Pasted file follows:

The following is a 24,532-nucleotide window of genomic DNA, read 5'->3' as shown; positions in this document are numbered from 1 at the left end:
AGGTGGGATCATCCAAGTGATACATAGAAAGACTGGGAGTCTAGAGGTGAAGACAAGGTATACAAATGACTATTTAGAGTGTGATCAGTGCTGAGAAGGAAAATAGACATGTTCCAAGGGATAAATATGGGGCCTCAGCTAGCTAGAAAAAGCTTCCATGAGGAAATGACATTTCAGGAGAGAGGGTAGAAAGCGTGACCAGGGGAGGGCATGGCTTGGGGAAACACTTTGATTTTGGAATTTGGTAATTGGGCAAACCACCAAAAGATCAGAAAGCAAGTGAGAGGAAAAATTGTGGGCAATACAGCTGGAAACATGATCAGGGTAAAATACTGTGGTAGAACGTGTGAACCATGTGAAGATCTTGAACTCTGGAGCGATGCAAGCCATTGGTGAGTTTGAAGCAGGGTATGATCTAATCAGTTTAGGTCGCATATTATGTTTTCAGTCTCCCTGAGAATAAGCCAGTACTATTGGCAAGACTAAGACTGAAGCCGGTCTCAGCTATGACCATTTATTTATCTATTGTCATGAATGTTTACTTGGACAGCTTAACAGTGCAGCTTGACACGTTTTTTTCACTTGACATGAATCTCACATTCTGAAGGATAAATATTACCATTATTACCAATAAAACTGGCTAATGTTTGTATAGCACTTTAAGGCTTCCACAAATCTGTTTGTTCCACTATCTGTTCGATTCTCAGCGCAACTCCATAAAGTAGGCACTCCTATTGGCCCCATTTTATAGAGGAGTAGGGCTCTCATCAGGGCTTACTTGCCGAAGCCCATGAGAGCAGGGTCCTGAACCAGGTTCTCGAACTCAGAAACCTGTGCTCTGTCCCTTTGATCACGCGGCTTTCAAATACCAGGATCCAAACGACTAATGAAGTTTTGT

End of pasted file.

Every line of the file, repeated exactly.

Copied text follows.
The following is a 24,532-nucleotide window of genomic DNA, read 5'->3' as shown; positions in this document are numbered from 1 at the left end:
AGGTGGGATCATCCAAGTGATACATAGAAAGACTGGGAGTCTAGAGGTGAAGACAAGGTATACAAATGACTATTTAGAGTGTGATCAGTGCTGAGAAGGAAAATAGACATGTTCCAAGGGATAAATATGGGGCCTCAGCTAGCTAGAAAAAGCTTCCATGAGGAAATGACATTTCAGGAGAGAGGGTAGAAAGCGTGACCAGGGGAGGGCATGGCTTGGGGAAACACTTTGATTTTGGAATTTGGTAATTGGGCAAACCACCAAAAGATCAGAAAGCAAGTGAGAGGAAAAATTGTGGGCAATACAGCTGGAAACATGATCAGGGTAAAATACTGTGGTAGAACGTGTGAACCATGTGAAGATCTTGAACTCTGGAGCGATGCAAGCCATTGGTGAGTTTGAAGCAGGGTATGATCTAATCAGTTTAGGTCGCATATTATGTTTTCAGTCTCCCTGAGAATAAGCCAGTACTATTGGCAAGACTAAGACTGAAGCCGGTCTCAGCTATGACCATTTATTTATCTATTGTCATGAATGTTTACTTGGACAGCTTAACAGTGCAGCTTGACACGTTTTTTTCACTTGACATGAATCTCACATTCTGAAGGATAAATATTACCATTATTACCAATAAAACTGGCTAATGTTTGTATAGCACTTTAAGGCTTCCACAAATCTGTTTGTTCCACTATCTGTTCGATTCTCAGCGCAACTCCATAAAGTAGGCACTCCTATTGGCCCCATTTTATAGAGGAGTAGGGCTCTCATCAGGGCTTACTTGCCGAAGCCCATGAGAGCAGGGTCCTGAACCAGGTTCTCGAACTCAGAAACCTGTGCTCTGTCCCTTTGATCACGCGGCTTTCAAATACCAGGATCCAAACGACTAATGAAGTTTTGT